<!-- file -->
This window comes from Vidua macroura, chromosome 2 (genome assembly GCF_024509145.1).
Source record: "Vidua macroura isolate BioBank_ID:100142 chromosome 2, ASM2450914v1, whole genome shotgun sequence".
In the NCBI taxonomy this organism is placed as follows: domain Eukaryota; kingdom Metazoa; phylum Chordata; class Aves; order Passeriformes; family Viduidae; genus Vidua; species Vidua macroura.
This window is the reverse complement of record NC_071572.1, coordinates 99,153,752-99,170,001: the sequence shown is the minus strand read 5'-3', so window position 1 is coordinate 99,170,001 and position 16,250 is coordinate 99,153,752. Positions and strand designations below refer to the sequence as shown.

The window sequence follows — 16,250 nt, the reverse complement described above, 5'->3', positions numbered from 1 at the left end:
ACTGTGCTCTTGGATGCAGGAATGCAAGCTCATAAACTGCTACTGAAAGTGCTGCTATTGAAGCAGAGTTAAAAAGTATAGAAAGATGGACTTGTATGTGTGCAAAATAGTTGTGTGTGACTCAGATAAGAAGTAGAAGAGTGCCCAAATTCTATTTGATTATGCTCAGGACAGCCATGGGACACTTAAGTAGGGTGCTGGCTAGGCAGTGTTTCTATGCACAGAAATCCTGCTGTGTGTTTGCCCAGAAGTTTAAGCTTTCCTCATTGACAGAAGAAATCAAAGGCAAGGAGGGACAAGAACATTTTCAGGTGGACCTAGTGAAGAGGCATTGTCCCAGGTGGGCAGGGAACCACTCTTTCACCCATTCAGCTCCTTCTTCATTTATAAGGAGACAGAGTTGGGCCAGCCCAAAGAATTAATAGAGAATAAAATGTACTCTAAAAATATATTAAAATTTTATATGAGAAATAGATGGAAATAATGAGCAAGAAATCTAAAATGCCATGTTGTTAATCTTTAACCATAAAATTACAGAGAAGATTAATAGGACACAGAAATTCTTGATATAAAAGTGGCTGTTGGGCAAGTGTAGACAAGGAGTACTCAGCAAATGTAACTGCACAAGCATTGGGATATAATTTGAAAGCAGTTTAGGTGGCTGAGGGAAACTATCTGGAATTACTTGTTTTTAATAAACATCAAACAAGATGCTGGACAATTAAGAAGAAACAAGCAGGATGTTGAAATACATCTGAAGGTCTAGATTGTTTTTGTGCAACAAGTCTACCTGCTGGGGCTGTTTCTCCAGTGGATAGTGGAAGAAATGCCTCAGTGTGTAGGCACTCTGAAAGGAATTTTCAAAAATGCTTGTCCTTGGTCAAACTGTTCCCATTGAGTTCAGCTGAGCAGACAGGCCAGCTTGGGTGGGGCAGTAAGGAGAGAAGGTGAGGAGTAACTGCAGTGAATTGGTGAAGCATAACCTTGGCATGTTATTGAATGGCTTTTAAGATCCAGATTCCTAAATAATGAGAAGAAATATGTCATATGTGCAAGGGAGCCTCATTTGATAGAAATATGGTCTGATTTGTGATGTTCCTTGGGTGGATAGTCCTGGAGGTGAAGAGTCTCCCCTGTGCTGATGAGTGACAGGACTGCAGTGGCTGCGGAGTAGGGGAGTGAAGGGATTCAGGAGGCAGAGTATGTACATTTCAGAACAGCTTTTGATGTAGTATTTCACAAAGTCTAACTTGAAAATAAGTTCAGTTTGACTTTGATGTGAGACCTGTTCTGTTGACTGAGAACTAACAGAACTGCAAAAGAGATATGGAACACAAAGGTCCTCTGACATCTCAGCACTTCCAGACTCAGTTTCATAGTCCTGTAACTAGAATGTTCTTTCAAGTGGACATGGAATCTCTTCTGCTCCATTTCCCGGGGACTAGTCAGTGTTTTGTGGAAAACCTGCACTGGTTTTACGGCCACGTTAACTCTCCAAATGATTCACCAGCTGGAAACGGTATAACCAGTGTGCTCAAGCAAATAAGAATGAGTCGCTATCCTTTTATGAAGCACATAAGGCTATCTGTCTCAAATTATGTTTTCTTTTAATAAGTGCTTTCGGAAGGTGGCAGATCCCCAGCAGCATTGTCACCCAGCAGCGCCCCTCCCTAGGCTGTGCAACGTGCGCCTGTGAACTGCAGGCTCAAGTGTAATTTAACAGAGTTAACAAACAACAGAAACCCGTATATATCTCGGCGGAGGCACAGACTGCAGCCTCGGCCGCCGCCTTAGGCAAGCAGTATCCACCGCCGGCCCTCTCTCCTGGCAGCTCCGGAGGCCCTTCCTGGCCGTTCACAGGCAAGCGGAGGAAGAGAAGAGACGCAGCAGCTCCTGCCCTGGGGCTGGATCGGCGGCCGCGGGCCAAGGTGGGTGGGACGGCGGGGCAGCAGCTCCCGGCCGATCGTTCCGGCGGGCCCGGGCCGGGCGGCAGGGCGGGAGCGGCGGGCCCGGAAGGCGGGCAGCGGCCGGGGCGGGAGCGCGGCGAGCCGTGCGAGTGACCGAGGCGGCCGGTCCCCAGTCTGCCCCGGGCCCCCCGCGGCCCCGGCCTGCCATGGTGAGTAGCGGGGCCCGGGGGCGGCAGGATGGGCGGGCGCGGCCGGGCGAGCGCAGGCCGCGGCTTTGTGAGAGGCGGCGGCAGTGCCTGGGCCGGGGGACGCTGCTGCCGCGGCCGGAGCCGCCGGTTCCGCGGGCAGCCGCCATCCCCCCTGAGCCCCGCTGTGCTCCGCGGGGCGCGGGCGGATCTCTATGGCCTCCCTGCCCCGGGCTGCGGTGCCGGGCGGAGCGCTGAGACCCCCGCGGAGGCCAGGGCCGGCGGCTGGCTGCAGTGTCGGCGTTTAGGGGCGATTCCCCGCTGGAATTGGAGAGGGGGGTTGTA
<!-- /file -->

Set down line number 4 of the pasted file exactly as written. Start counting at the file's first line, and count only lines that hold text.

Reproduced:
This window is the reverse complement of record NC_071572.1, coordinates 99,153,752-99,170,001: the sequence shown is the minus strand read 5'-3', so window position 1 is coordinate 99,170,001 and position 16,250 is coordinate 99,153,752. Positions and strand designations below refer to the sequence as shown.